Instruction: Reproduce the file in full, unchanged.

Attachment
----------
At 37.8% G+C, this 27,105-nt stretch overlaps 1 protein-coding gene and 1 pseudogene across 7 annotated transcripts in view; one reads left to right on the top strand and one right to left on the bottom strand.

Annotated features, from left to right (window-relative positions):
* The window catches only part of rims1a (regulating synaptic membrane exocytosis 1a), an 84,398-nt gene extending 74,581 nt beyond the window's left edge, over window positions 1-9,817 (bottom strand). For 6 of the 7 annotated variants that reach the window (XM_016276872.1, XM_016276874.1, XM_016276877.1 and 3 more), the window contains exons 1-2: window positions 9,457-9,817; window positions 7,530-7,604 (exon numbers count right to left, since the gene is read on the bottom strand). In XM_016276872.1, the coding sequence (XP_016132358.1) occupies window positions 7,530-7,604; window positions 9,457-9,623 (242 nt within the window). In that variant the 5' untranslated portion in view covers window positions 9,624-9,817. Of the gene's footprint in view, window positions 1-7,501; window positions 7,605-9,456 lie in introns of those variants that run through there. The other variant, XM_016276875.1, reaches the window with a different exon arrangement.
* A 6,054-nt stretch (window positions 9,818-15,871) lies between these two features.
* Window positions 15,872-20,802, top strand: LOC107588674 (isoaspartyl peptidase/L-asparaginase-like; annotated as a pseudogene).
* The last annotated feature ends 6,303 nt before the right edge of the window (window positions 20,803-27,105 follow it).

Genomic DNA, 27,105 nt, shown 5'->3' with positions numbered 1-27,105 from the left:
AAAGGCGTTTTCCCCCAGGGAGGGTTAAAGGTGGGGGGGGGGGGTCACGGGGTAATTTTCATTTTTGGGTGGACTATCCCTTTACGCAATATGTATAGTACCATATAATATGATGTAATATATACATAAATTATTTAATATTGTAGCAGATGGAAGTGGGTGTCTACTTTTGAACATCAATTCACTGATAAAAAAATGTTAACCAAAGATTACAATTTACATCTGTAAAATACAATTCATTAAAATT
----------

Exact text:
At 37.8% G+C, this 27,105-nt stretch overlaps 1 protein-coding gene and 1 pseudogene across 7 annotated transcripts in view; one reads left to right on the top strand and one right to left on the bottom strand.

Annotated features, from left to right (window-relative positions):
* The window catches only part of rims1a (regulating synaptic membrane exocytosis 1a), an 84,398-nt gene extending 74,581 nt beyond the window's left edge, over window positions 1-9,817 (bottom strand). For 6 of the 7 annotated variants that reach the window (XM_016276872.1, XM_016276874.1, XM_016276877.1 and 3 more), the window contains exons 1-2: window positions 9,457-9,817; window positions 7,530-7,604 (exon numbers count right to left, since the gene is read on the bottom strand). In XM_016276872.1, the coding sequence (XP_016132358.1) occupies window positions 7,530-7,604; window positions 9,457-9,623 (242 nt within the window). In that variant the 5' untranslated portion in view covers window positions 9,624-9,817. Of the gene's footprint in view, window positions 1-7,501; window positions 7,605-9,456 lie in introns of those variants that run through there. The other variant, XM_016276875.1, reaches the window with a different exon arrangement.
* A 6,054-nt stretch (window positions 9,818-15,871) lies between these two features.
* Window positions 15,872-20,802, top strand: LOC107588674 (isoaspartyl peptidase/L-asparaginase-like; annotated as a pseudogene).
* The last annotated feature ends 6,303 nt before the right edge of the window (window positions 20,803-27,105 follow it).

Genomic DNA, 27,105 nt, shown 5'->3' with positions numbered 1-27,105 from the left:
AAAGGCGTTTTCCCCCAGGGAGGGTTAAAGGTGGGGGGGGGGGGTCACGGGGTAATTTTCATTTTTGGGTGGACTATCCCTTTACGCAATATGTATAGTACCATATAATATGATGTAATATATACATAAATTATTTAATATTGTAGCAGATGGAAGTGGGTGTCTACTTTTGAACATCAATTCACTGATAAAAAAATGTTAACCAAAGATTACAATTTACATCTGTAAAATACAATTCATTAAAATT